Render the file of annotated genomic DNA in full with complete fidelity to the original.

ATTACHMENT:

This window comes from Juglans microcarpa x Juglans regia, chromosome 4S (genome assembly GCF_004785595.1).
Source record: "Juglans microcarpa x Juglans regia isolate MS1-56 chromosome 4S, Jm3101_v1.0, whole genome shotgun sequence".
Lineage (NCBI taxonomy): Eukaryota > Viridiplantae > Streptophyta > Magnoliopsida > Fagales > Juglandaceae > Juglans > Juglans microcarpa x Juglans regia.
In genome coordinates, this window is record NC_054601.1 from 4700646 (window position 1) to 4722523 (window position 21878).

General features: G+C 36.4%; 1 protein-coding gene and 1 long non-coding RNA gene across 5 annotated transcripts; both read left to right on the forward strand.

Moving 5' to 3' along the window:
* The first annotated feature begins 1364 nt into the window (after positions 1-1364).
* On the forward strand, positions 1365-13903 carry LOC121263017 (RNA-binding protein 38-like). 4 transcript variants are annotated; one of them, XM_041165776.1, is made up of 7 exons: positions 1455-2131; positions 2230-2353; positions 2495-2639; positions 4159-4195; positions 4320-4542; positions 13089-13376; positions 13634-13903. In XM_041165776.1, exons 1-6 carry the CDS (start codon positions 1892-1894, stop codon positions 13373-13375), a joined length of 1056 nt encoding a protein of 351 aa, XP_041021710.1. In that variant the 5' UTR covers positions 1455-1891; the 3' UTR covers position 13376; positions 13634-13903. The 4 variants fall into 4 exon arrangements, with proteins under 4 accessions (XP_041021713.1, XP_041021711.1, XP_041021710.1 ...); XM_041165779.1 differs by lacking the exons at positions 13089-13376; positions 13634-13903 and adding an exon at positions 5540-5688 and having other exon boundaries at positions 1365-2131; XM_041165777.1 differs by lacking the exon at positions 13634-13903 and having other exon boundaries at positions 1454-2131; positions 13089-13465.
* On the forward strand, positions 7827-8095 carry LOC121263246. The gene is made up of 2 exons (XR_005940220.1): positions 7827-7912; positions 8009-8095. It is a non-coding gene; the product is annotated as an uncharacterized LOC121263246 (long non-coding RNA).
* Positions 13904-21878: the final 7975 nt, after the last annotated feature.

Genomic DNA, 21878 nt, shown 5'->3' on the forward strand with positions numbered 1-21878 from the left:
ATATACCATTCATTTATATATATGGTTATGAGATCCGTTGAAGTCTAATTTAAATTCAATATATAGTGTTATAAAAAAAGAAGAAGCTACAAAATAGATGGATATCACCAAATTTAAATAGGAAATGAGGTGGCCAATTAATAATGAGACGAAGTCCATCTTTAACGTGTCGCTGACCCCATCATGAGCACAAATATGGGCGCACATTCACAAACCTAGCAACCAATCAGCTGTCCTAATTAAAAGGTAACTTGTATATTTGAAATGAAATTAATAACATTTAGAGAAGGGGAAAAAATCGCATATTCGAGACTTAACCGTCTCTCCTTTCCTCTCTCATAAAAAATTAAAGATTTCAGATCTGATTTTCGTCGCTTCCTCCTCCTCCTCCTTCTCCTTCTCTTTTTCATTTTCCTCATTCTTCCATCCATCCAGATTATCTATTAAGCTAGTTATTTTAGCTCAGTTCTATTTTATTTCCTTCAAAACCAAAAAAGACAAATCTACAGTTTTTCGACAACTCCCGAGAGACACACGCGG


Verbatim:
This window comes from Juglans microcarpa x Juglans regia, chromosome 4S (genome assembly GCF_004785595.1).
Source record: "Juglans microcarpa x Juglans regia isolate MS1-56 chromosome 4S, Jm3101_v1.0, whole genome shotgun sequence".
Lineage (NCBI taxonomy): Eukaryota > Viridiplantae > Streptophyta > Magnoliopsida > Fagales > Juglandaceae > Juglans > Juglans microcarpa x Juglans regia.
In genome coordinates, this window is record NC_054601.1 from 4700646 (window position 1) to 4722523 (window position 21878).

General features: G+C 36.4%; 1 protein-coding gene and 1 long non-coding RNA gene across 5 annotated transcripts; both read left to right on the forward strand.

Moving 5' to 3' along the window:
* The first annotated feature begins 1364 nt into the window (after positions 1-1364).
* On the forward strand, positions 1365-13903 carry LOC121263017 (RNA-binding protein 38-like). 4 transcript variants are annotated; one of them, XM_041165776.1, is made up of 7 exons: positions 1455-2131; positions 2230-2353; positions 2495-2639; positions 4159-4195; positions 4320-4542; positions 13089-13376; positions 13634-13903. In XM_041165776.1, exons 1-6 carry the CDS (start codon positions 1892-1894, stop codon positions 13373-13375), a joined length of 1056 nt encoding a protein of 351 aa, XP_041021710.1. In that variant the 5' UTR covers positions 1455-1891; the 3' UTR covers position 13376; positions 13634-13903. The 4 variants fall into 4 exon arrangements, with proteins under 4 accessions (XP_041021713.1, XP_041021711.1, XP_041021710.1 ...); XM_041165779.1 differs by lacking the exons at positions 13089-13376; positions 13634-13903 and adding an exon at positions 5540-5688 and having other exon boundaries at positions 1365-2131; XM_041165777.1 differs by lacking the exon at positions 13634-13903 and having other exon boundaries at positions 1454-2131; positions 13089-13465.
* On the forward strand, positions 7827-8095 carry LOC121263246. The gene is made up of 2 exons (XR_005940220.1): positions 7827-7912; positions 8009-8095. It is a non-coding gene; the product is annotated as an uncharacterized LOC121263246 (long non-coding RNA).
* Positions 13904-21878: the final 7975 nt, after the last annotated feature.

Genomic DNA, 21878 nt, shown 5'->3' on the forward strand with positions numbered 1-21878 from the left:
ATATACCATTCATTTATATATATGGTTATGAGATCCGTTGAAGTCTAATTTAAATTCAATATATAGTGTTATAAAAAAAGAAGAAGCTACAAAATAGATGGATATCACCAAATTTAAATAGGAAATGAGGTGGCCAATTAATAATGAGACGAAGTCCATCTTTAACGTGTCGCTGACCCCATCATGAGCACAAATATGGGCGCACATTCACAAACCTAGCAACCAATCAGCTGTCCTAATTAAAAGGTAACTTGTATATTTGAAATGAAATTAATAACATTTAGAGAAGGGGAAAAAATCGCATATTCGAGACTTAACCGTCTCTCCTTTCCTCTCTCATAAAAAATTAAAGATTTCAGATCTGATTTTCGTCGCTTCCTCCTCCTCCTCCTTCTCCTTCTCTTTTTCATTTTCCTCATTCTTCCATCCATCCAGATTATCTATTAAGCTAGTTATTTTAGCTCAGTTCTATTTTATTTCCTTCAAAACCAAAAAAGACAAATCTACAGTTTTTCGACAACTCCCGAGAGACACACGCGG